Forgiveness cannot be brought – Kiela did not want to forgive her mother. She didn’t deserve it. However, her father disagreed (Genre – Fiction, Rating – 15, Warnings: implied child abuse)
“I don’t want to forgive her,” Kiela hissed at her father.
“You must,” her father replied. That was his standard reply. Forgive your mother. Ignore your pain, your feelings, your hurt. Forgive her so she can be happy again.
“I don’t have to do anything,” Kiela replied, looking up from her hands and staring at her father. His brown-red eyes stared back at her, brows furrowing in a disapproving frown.
He could disapprove all he wanted. Kiela’s mother was a bitch and he knew it. The court, knew it, the entire Queendom knew it.
But no one ever did anything about it. The Queen was supposed to lead, to protect and guide her Queendom through troubled times.
Kiela’s mother just spent the crown’s money on new dresses and parties. The impression was more than the dying common folk at their gates. More than the injustice that lived in the streets of their cities and countryside.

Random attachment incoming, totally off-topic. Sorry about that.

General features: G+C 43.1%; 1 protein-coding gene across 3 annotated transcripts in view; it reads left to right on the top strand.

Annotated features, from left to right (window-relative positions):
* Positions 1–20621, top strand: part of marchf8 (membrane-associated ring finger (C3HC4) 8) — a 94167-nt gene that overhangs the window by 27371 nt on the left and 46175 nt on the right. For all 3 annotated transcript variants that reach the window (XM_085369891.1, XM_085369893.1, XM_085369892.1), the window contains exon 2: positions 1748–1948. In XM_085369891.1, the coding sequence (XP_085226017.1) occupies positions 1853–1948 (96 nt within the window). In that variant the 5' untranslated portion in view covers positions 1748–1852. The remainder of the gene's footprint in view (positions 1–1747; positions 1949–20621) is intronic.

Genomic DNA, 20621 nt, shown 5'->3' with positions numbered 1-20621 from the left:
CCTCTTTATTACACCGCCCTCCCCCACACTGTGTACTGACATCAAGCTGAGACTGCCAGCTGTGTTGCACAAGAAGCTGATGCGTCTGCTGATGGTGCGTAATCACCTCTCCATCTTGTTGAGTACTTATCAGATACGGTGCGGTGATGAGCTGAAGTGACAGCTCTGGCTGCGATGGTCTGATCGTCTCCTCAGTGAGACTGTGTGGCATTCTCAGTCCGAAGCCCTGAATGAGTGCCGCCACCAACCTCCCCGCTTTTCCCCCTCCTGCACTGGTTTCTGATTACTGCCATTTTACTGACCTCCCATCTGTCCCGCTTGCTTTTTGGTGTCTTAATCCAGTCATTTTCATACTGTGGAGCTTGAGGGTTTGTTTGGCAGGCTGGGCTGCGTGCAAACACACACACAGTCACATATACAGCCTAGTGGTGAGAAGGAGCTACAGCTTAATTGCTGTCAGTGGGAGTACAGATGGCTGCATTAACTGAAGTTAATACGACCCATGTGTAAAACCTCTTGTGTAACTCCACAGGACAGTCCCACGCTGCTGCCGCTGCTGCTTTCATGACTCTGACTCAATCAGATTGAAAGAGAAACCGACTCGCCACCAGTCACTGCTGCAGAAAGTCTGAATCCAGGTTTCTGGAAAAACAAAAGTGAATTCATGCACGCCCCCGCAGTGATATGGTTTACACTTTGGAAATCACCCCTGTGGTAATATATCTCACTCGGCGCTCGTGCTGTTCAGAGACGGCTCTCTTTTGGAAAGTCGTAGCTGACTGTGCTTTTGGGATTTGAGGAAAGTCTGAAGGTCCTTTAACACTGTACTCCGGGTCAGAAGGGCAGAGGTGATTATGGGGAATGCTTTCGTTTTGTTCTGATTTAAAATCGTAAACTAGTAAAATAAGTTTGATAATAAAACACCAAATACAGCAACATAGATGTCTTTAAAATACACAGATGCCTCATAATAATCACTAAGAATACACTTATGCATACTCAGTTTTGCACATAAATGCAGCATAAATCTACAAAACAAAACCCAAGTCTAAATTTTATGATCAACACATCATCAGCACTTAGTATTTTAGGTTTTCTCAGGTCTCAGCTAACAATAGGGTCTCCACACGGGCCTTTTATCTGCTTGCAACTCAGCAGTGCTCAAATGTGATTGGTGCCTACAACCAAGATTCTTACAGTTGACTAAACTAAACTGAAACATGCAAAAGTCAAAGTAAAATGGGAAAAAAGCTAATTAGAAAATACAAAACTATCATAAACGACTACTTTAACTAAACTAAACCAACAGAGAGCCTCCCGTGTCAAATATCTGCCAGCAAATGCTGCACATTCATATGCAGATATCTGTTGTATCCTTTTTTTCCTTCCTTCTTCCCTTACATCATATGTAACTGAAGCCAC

Kiela might only be twelve, but she wasn’t having any of it.
“No,” she replied, “forgivness is something that has to be freely given. Not brought.”
Her heart pounded, it always did whenever she stood up to her parents injustice. They would get angry, they would get upset, and then they would beat her into the ground and blame her whilst they did it.
Kiela’s father growled.
“Don’t make me say it again,” he said, taking a step closer. Kiela felt the fear grip her whole body as her father’s shoulder’s squared over her, ready to strike.
She tried to stop the tears falling down her cheeks, but as her father towered over her, she had no choice.
“Okay,” she whispered quietly, “I forgive her.”
Kiela’s father smiled at her. Anyone else would mistake it for a fond smile.
Kiela knew it was fake.
“Good,” he replied, stepping away, “you have fifteen minutes until dinner. Do not make your mother mad again, understand? It makes it very difficult for me and you’re too troublesome to deal with when we have important trade deals.”
Not that you make them, Kiela thought as her father stalked out of her bedroom. She waited until her father shut the door, before falling to the tiled floor in heavy sobs.
I can’t do this, she thought, I can’t go on.